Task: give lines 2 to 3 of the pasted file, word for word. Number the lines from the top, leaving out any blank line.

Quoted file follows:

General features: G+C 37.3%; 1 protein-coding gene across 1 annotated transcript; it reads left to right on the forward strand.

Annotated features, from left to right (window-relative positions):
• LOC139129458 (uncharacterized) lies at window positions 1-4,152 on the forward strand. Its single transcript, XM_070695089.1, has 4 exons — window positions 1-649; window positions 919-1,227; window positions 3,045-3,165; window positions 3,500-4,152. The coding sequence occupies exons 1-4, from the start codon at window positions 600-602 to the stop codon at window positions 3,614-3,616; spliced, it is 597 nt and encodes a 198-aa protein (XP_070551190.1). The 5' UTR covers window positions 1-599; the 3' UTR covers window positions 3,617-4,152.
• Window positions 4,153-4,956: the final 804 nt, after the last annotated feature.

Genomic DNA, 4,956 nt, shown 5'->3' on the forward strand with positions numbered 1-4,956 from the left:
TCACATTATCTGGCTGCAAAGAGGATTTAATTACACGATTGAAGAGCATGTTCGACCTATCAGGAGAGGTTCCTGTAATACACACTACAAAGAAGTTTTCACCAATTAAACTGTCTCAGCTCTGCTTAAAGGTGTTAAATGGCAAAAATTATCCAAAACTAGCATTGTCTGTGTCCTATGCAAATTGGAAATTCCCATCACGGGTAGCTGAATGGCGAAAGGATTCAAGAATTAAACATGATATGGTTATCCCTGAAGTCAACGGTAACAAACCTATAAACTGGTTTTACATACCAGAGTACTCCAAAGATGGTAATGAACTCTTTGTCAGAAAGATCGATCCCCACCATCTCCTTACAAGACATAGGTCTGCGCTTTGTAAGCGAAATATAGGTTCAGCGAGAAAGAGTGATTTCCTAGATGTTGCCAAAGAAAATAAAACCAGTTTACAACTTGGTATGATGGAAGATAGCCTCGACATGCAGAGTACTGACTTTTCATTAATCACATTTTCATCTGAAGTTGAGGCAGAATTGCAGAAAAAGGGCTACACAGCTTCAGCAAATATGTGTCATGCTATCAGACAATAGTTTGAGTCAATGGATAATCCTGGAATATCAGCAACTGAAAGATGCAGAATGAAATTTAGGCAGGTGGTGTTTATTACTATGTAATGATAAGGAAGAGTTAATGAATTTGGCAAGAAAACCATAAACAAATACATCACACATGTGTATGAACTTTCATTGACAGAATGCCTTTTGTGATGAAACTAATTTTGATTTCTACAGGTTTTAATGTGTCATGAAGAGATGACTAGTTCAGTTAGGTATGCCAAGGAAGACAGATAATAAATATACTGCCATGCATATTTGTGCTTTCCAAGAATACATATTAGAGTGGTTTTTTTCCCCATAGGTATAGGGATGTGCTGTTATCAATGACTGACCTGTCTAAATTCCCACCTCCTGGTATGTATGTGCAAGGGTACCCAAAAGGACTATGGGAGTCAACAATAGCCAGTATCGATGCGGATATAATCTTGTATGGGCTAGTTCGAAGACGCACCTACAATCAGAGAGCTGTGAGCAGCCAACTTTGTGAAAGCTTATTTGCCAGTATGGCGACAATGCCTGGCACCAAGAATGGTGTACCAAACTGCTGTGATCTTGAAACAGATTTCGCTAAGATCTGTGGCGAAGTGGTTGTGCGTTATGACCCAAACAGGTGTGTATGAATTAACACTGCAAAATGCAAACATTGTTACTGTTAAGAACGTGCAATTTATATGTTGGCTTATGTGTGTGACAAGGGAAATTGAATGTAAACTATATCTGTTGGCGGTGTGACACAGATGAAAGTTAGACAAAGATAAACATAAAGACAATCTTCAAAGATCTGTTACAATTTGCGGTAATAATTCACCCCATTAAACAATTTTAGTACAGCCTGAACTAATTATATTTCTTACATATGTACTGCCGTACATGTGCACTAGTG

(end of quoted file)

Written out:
Annotated features, from left to right (window-relative positions):
• LOC139129458 (uncharacterized) lies at window positions 1-4,152 on the forward strand. Its single transcript, XM_070695089.1, has 4 exons — window positions 1-649; window positions 919-1,227; window positions 3,045-3,165; window positions 3,500-4,152. The coding sequence occupies exons 1-4, from the start codon at window positions 600-602 to the stop codon at window positions 3,614-3,616; spliced, it is 597 nt and encodes a 198-aa protein (XP_070551190.1). The 5' UTR covers window positions 1-599; the 3' UTR covers window positions 3,617-4,152.